So far, the team is happy with the feedback they’ve received on the first ten episodes.  Executive Producer Kevin Hageman told us, “We were pulled aside not long ago by Rod Roddenberry and he’s watching these episodes with his son, who’s loving it. He’s like, ‘I’m so proud of what you guys are doing. My father would have loved it, what you’re doing is so great.’ It felt good.”  Brett Gray remarked, “I think any hope of someone coming into something so huge like Star Trek is that we can carve our own little fanbase out of the entire pie. To see that happening and know that we’re on that show and making that happen is really cool.”

But what’s coming next?  Our crew of the Protostar is running both to Starfleet, as a refuge, and from Starfleet, as they’re pursued by Janeway and the Dauntless.  Kevin Hageman revealed, “These next 10 episodes were heavily inspired by the movie The Fugitive and how we loved Tommy Lee Jones hunting down Richard Kimball. And you love both. You understand it. It’s a cat and mouse game, it’s a chase. I think it’s fun because you’re gonna love both sides.”  On this conflict in the characters, Gray explained, “They aren’t proud sometimes of what they’ve done, who they’ve been. It’s hard because there’s always some judgment going into something that somebody reveres a lot, like Starfleet. It’s like getting into heaven. You can be unworthy in terms of your own self and how you think about it, and I think it weighs heavily on them.”

In the next few episodes, Ronny Cox will return to Trek to voice Admiral Jellico, Janeway’s superior officer.  And if that’s not enough, Dan Hageman added, “”We can’t tell you who, but there’s some much bigger players coming in in season two.”

Admiral Jellico (Ronny Cox)

Admiral Jellico (Ronny Cox)

Kevin Hageman reminded us, “Our characters are now getting into Federation space more. So we’re gonna be seeing Romulans, Klingons, the Borg. We’re gonna be playing with all these fantastic elements.”  Episode 13, written by Aaron Waltke, was described by the team as a “love letter to Star Trek.”   Mulgrew revealed, “There’s an episode about Chakotay that’s very good. That’s full of every conceivable true emotion Janeway could ever have. It’s a deep dive into her guilt and her regret and her courage.”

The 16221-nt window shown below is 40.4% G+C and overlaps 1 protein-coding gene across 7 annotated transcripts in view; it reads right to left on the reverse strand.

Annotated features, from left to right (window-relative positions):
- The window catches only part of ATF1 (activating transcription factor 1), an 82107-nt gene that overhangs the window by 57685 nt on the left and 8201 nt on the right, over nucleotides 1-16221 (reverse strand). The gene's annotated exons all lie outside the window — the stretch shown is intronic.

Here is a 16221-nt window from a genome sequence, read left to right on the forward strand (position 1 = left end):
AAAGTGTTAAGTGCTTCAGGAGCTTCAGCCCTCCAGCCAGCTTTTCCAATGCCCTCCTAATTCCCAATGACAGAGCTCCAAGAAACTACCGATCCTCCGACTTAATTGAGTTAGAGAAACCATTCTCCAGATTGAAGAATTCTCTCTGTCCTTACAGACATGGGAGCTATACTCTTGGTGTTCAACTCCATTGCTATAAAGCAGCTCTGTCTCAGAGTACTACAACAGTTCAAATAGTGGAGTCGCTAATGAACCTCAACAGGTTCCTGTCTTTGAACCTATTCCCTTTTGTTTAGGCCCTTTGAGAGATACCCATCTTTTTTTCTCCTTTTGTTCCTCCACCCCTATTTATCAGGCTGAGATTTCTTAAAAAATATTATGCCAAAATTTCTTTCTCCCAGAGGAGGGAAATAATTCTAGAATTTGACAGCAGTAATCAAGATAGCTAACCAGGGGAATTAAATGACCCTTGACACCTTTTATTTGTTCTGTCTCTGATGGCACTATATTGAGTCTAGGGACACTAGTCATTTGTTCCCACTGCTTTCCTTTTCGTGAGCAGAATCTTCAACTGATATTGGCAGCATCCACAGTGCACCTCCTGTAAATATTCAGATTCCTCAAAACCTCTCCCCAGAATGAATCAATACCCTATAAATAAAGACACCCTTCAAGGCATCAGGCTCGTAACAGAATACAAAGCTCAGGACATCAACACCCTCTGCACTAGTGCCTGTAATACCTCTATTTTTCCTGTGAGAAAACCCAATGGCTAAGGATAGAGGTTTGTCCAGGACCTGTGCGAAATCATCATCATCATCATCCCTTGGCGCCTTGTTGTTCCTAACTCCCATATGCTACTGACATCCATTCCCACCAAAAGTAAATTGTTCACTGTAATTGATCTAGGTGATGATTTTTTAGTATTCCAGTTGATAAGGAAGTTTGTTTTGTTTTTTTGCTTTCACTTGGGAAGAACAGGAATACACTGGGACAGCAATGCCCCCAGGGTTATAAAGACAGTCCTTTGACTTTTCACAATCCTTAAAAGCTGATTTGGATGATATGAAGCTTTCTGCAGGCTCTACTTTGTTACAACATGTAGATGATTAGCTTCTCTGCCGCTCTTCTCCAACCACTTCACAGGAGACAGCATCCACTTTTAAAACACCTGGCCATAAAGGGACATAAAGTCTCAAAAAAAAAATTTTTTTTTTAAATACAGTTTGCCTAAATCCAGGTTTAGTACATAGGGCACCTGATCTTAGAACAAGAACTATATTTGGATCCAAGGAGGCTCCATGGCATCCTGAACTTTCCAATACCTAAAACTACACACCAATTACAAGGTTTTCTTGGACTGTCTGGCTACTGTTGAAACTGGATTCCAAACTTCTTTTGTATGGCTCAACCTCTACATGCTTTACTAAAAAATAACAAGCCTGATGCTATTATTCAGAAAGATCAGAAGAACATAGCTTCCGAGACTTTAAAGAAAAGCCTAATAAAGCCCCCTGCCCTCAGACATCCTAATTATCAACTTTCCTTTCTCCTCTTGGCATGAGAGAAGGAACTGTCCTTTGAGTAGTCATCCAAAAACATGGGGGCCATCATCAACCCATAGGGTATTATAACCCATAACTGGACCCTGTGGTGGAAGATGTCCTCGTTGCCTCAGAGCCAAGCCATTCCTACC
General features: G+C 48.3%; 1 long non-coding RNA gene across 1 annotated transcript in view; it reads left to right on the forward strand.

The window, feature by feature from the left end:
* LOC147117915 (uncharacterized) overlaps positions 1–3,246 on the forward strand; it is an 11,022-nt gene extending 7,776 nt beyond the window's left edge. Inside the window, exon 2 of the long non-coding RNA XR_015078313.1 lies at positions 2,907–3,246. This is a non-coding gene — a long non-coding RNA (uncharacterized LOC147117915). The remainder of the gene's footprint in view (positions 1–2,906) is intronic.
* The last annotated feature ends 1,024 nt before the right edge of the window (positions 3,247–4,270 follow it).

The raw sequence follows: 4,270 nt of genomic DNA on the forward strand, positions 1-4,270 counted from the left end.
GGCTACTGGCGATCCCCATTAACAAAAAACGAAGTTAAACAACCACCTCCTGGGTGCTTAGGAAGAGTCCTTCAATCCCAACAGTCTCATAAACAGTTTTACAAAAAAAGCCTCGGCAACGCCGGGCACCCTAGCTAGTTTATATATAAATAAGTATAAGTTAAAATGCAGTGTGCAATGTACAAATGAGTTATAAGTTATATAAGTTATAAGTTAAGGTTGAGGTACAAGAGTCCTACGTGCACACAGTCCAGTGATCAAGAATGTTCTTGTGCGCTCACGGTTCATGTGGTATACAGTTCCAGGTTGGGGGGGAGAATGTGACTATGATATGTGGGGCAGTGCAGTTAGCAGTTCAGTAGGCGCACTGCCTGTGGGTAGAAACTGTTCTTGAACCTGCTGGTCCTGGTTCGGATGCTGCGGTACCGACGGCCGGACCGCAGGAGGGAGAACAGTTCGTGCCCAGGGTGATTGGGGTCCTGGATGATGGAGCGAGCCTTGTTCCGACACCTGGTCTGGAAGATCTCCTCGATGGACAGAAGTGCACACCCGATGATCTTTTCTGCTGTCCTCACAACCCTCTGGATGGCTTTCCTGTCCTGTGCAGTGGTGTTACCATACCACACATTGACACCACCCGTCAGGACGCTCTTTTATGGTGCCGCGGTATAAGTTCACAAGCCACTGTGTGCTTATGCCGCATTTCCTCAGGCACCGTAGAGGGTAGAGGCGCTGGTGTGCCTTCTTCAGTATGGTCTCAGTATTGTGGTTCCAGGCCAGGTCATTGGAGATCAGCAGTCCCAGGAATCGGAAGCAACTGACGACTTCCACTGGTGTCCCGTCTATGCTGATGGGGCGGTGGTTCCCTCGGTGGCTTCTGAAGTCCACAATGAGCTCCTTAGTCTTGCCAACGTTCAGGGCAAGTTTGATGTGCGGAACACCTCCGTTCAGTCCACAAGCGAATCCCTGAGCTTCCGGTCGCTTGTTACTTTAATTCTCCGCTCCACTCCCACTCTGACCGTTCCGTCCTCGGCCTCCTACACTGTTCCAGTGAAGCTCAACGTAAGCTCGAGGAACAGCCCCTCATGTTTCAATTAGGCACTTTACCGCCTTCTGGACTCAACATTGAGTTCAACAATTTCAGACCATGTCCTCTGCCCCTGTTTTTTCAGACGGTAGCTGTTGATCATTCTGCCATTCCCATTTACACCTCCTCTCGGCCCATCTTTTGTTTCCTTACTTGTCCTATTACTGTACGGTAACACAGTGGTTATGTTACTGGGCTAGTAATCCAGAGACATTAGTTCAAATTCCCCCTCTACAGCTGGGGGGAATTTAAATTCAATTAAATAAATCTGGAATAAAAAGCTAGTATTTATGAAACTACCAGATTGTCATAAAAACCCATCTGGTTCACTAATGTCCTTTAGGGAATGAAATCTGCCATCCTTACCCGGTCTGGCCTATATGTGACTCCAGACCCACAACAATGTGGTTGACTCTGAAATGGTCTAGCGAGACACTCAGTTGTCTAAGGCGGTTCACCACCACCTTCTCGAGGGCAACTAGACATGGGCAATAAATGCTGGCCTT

Brett Gray (Dal)

Brett Gray (Dal)

On the resurgence of the Star Trek franchise, Mulgrew noted, “There’s a lot of Star Trek content, but it seems to be very good, doesn’t it? By and large. But there also seems to be, and I don’t know if this is apropos of the relative bleakness of the global landscape or not, but it raises one’s hopes. It introduces promise again.”  She also spoke about the newnew generation – or perhaps, next generation – that’s meeting and learning about Captain Janeway.  “This is why the cross generational conversation is so important and so novel. The mother is going to tell the seven-year-old boy what is going to happen, what is missing, who Captain Janeway was, and why we’re going with the Admiral. I hope that it becomes a globally sort of passionate conversation between children and their parents and their parents.”  She admitted, “I’m just constantly surprised by the dialogue of the fans, which never seems to get dull or dull-witted. It’s never reduced, It’s never mediocre.”

“I feel like I almost learned a new language. There are some people who get it and some people who don’t. And for the people who do, I can communicate with them in a different way,”  said Gray, when discussing how the show has changed his outlook on the franchise, since he wasn’t a fan when he was cast.  But now he gets it.  “There’s so much heart, there’s so many different ways to relate, there’s such large messages tackled. At the same time, it’s such an awesome, cool lore. It’s going to go for many, many more decades. It’ll always connect to people because the intention of the show is to highlight humanity. So there’s always gonna be a place for it.”

Just an hour or so after the press roundtables wrapped up, this cast was on the Empire Stage at the Javits Center, speaking to a room full of Trekkies, and Jameela Jamil put it a little bit differently:  “It’s going to blow your fucking balls off!”  Having seen the next five episodes of Prodigy, I wholeheartedly agree.